DOING THE LONG RANGE RAIN DANCE...
I think it's an established fact that outside of some small pockets, most of my area and points west have been on the short end of the rain stick this month. Here's the totals through June 14th.
Those amounts are 2 to 35 percent of the accumulated mean for the period. Time to do the old rain dance!
Not only has it been dry, it's been very warm with some of my northern counties close to 9 degrees above normal for the month so far. Minnesota has been especially toasty with departures up to 13 degrees..
The combination of warmth and dryness is taking a toll on crops and pastures making it critical that parts of the central Midwest get needed rains in the next couple of weeks.
Observing the projected pattern, I'm seeing things that bring me optimism regarding the potential for a wetter pattern. Lets start with the EPO (eastern Pacific oscillation). This teleconnection in a negative phase strongly signals a trough over the eastern and central United States. Below are the 2 latest EPO projections off the EURO ensembles. The mean (dotted green line) dips to -4 on both runs. That's a strong negative EPO. The control on the 0Z run (black line in the bottom graph) actually went off the grid by 7 standard deviations. Holy cow!
The 0Z run with its control value at -7 is unworldly.
What this suggests to me is that a strong baroclinic boundary is likely to set up on the southern edge of the jet, a spot where lift is enhanced and precipitation likes to form. Here's an example of the pattern at 500mb next Monday on the EURO.
Note temperatures near 100 in Missouri lowering to the 50s in northern Minnesota. The baroclinic boundary is where the contrasting air masses converge along the northern edge of the heat, a spot known as the ring of fire.
The ring of fire has a reputation for producing thunderstorm complexes known MCS's (mesoscale convective complexes) that can generate severe weather and heavy rain. In June and July these can become big players generating much of the rainfall that occurs during those months.
At this distance, we can see the ingredients coming together but what we have difficulty projecting where the boundary that triggers the thunderstorms will set up. Lots of variables come into play regarding how far the cool air can push and how long the pattern locks in. If the cool air is too strong, the heavy rains fall in Missouri. If the push is less than expected, it could be near the Minnesota border. MCS generated outflow boundaries can also alter the position of the instability creating even more challenges defining where storms form on any given day.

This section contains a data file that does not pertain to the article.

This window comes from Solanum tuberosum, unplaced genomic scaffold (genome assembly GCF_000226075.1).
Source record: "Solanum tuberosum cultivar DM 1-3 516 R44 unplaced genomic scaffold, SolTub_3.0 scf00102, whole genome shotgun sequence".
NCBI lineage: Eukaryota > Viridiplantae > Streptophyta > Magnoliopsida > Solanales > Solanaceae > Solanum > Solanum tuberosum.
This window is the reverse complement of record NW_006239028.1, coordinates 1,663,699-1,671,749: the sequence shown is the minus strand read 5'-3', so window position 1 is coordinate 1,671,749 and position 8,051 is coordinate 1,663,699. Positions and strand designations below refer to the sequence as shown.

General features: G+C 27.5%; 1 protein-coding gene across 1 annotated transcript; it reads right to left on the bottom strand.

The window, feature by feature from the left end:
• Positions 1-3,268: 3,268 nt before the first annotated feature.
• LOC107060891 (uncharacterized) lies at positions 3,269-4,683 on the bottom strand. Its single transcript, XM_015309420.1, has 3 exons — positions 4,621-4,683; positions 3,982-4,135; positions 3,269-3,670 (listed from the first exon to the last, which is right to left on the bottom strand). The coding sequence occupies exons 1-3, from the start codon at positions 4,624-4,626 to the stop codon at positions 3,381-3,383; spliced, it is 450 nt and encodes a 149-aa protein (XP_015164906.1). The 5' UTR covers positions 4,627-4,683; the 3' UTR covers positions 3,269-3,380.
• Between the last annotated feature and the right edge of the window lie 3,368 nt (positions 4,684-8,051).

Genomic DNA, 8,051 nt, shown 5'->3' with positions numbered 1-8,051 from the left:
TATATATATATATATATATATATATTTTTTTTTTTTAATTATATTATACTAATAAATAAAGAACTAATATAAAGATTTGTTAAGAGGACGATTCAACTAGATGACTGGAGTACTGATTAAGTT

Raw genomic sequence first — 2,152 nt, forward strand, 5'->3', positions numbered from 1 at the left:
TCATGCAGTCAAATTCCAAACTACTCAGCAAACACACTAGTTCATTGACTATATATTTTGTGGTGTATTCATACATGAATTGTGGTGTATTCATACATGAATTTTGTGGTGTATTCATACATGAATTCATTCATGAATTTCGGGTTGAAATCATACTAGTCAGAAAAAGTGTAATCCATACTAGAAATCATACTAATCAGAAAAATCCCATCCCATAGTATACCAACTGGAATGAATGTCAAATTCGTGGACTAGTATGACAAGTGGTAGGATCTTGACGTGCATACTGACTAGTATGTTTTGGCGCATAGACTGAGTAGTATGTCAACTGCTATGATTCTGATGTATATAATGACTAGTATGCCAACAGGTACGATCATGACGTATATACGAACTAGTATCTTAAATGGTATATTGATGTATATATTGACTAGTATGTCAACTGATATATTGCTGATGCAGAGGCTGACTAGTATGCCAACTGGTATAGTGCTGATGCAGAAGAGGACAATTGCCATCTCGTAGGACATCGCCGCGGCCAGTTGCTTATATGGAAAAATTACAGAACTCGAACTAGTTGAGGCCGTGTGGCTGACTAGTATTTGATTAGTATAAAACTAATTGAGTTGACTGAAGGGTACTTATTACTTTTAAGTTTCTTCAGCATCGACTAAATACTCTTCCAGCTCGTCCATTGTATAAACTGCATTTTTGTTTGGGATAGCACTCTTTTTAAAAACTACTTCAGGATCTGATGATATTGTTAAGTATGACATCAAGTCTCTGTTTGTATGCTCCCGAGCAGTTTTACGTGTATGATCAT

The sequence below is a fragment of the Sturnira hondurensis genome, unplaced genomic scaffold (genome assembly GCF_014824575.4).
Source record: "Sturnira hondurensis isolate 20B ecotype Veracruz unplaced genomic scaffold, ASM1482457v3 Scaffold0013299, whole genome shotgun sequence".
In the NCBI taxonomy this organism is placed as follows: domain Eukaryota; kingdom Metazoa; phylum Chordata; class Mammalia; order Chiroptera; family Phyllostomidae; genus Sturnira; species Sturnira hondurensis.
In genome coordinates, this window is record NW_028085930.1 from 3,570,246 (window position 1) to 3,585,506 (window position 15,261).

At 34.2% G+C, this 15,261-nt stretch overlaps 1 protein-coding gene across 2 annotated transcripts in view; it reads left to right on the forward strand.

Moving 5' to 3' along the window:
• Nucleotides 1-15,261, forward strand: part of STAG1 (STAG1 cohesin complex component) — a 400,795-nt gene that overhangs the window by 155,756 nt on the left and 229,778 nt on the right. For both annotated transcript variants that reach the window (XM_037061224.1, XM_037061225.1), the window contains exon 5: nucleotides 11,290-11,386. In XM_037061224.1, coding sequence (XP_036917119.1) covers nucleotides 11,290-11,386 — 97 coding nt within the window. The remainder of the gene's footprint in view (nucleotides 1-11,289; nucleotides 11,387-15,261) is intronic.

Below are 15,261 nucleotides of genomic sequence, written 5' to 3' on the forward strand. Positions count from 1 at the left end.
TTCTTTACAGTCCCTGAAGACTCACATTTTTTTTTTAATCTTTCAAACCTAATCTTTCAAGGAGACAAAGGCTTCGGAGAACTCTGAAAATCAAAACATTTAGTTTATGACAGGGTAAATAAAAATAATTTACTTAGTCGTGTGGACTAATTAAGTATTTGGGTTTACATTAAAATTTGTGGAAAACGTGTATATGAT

That said, we usually have a pretty good idea of where the broad scale potential exists for rain and storms and right now the central Midwest is becoming a focus. The first opportunity arrives Thursday night but a more significant potential exists Sunday and parts of next week. This is by no means a slam dunk yet but I think this is one of the better chances for widespread rain during the past 2 months. Whatever happens could prove to be critical for agricultural interests with dry and even drought conditions continuing to expand.
I want to show you some rain numbers and then I will comment below.
Over the next 7 days the GFS shows this for rain...that's a start.
Over a 16 day period it explodes into this with multiple MCS opportunities.
That produces 16 day rainfall departures that look like this. Every part of my area is above normal and some spots as much as 4-5 inches,
First and foremost, the reason I show the numbers is to give you an insight into the potential the pattern is currently holding. However, potential is not reality and no model is going to give you accurate placement and amounts this far in advance. What we can derive is that parameters are currently in place that favor rain and even storms, especially in the 7-15 day period. What we are attempting to do now is identify where the chances are greatest and with time, just like with a snowstorm, we can assign some numbers. An old timer years ago said to me, "in times of drought, signs of precipitation don't pan out". Those wise words are also on the table and they act as a good reminder not to get too far ahead of the game. But at least for now there is reason for optimism, something I've had little of in recent times. More to come in the days ahead. Roll weather...TS